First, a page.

A teacher protests on a street corner in Vancouver, British Columbia June 20, 2012.
Credits: Andy Clark/REUTERS
VANCOUVER - The BC Teachers' Federation is taking the government to court despite a tentative agreement struck with the province's bargaining agent late Tuesday.
Federation president Susan Lambert announced Wednesday her organization is filing a civil claim regarding Bill 22 - legislation preventing teachers' job action - after reaching a potential deal with BC Public School Employers' Association.
Public school teachers spent much of the past year engaged in job action that saw grades go unreported and extracurricular activities suspended.
But Lambert said the government forced bad faith bargaining during the deal's negotiations by enacting Bill 22, which threatened punitive fines against the federation if job action continued.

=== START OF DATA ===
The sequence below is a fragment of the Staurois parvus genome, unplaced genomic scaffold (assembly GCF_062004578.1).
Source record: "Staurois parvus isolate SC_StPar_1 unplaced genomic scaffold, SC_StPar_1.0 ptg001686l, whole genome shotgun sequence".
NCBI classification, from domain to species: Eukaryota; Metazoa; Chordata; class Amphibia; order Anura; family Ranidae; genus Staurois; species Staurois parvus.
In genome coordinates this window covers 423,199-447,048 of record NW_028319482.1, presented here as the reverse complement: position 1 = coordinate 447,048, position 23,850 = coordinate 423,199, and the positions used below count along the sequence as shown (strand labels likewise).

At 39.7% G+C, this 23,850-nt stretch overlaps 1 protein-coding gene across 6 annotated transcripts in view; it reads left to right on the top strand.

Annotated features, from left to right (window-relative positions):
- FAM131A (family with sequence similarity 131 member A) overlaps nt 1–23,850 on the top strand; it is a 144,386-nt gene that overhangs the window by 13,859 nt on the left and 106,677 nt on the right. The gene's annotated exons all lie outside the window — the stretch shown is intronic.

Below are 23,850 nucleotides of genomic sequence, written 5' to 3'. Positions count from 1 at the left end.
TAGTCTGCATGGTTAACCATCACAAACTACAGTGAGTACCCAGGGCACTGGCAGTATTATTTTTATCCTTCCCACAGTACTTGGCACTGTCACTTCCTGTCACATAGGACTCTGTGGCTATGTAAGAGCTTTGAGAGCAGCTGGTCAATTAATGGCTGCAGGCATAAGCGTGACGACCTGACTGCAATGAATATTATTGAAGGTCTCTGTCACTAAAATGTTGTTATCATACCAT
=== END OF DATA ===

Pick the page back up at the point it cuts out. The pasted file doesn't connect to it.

Although details on the tentative agreement were not released, Lambert said educators will see improvements to benefits and leave provisions, while salaries, class sizes and class compositions will remain the same.
Premier Christy Clark said she was pleased the tentative agreement was made in the context of a net zero mandate - or wage freeze - that protects taxpayers.
Teachers began casting votes Wednesday on whether to accept the deal and results will be released after voting wraps on Friday.
The new agreement would be effective until June 30, 2013.